Inner Sattvicity

Now about the yogi who has internalised….Yes this blog is for those already part of the way up this path, those who are engaged in purifying the inner.

For moi, internalising the external, the practicing yogi becomes aware of the physical body as a temple that houses the soul and the spirit of the divine, and treats it as such. Every moment understanding the sacredness and sanctity of this body temple theres a reluctance to pollute it intentionally with gross food or thoughts and emotions.

But often the yogi is not supported in this endeavour by the produce that is available. What happens when such a yogi engaged in the purifying of the inner being eats toxic/tamasic, non sattvic food? I know, by experience, that the body of the practicing yogi processes the food, ingesting the nourishing and expelling the toxic naturally and making it sattvic. There’s no voluntary thought process happening here. It’s happened to me there’s a blip in the body, a pause and then course correction, the toxins are eliminated and the body recovers quickly. This happens with emotional and mental toxic vibrations too external and internal….quick jettisoning of all baggage.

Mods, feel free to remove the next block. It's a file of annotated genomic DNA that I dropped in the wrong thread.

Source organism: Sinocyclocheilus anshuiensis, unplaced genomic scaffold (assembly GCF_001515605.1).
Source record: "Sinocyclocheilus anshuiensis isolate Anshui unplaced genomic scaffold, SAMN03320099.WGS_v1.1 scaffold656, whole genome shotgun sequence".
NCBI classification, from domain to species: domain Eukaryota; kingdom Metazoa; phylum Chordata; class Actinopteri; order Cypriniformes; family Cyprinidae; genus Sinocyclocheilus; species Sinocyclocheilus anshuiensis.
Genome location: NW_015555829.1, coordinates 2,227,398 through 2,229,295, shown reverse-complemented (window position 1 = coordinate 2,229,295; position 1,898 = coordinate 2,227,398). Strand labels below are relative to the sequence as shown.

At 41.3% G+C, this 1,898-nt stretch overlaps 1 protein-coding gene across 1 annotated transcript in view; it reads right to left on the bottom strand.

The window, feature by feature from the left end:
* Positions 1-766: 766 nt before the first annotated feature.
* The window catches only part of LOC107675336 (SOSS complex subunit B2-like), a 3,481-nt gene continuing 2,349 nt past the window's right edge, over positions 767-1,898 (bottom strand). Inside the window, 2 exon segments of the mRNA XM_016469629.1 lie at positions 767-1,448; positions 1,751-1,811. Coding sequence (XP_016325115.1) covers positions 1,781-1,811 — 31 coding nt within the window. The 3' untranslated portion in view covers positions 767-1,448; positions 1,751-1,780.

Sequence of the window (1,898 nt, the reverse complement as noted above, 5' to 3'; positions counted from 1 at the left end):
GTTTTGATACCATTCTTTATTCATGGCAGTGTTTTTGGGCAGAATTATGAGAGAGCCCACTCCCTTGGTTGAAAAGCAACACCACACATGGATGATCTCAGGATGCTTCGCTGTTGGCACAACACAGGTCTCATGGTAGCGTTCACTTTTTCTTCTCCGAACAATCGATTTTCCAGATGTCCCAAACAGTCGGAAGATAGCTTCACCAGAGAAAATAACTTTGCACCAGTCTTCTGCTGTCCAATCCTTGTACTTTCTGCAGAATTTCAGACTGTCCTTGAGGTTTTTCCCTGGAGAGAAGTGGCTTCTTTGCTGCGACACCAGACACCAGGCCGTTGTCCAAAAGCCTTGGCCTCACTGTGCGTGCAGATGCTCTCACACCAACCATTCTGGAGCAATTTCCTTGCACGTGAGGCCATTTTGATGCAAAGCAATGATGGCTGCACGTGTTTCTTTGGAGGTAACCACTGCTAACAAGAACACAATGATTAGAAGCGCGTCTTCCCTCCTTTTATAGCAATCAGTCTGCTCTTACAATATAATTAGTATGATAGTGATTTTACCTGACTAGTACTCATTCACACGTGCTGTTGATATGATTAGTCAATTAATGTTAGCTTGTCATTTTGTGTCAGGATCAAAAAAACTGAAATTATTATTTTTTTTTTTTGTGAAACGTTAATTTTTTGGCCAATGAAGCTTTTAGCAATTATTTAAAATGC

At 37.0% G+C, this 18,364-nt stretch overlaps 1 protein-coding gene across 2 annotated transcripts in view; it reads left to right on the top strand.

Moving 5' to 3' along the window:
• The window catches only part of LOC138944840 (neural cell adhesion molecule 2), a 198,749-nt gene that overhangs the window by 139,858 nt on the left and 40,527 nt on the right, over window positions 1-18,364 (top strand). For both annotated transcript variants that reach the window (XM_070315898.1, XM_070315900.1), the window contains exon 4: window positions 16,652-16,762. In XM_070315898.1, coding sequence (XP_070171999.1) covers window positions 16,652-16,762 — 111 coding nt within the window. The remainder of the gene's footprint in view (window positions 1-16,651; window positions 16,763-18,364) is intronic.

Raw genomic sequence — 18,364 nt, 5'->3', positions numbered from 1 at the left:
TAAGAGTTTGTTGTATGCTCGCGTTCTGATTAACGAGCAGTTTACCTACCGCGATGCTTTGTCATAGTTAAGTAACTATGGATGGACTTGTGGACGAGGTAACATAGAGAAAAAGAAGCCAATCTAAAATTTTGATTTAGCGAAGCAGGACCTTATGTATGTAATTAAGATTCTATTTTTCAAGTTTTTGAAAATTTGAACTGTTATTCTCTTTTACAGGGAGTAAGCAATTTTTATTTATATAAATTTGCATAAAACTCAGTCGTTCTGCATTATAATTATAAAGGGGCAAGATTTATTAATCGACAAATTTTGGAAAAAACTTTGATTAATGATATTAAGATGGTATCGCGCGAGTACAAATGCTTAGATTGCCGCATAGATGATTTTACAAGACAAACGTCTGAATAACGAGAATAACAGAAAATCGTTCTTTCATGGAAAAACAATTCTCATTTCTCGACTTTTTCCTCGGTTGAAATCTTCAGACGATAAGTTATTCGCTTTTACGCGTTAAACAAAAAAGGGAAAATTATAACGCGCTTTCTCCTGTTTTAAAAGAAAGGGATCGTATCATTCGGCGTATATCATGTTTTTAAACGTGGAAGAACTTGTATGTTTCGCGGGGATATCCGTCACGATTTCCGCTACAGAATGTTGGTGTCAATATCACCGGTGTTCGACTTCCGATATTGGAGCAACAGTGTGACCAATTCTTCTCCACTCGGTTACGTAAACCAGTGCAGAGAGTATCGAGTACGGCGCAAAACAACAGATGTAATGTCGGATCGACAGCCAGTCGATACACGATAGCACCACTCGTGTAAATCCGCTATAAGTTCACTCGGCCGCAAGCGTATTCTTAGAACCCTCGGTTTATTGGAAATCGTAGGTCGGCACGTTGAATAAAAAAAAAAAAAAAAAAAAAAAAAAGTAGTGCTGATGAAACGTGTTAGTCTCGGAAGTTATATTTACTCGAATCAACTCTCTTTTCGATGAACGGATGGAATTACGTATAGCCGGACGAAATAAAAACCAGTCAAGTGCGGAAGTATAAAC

The yogi here is not expending any energy on conscious control of the external circumstance, “oh i got a bunch of toxic bacterias in the last bite, um salmonella, oops i think the vegetable/fish/piece of meat i just ate was very sad, was that an aphid that i just swallowed with my raw organically grown salad leaf? I need to go through a detox programme now.” Nope, the body is fine tuned to take care of this while the yogic mind flows in a constant stream towards the divine. It’s all because of the practice, the pranayama, the bandhas, the kumbhaks, the mudras, the intelligence of the pran…the specialised techniques given by the Guru, by the grace of the Satguru.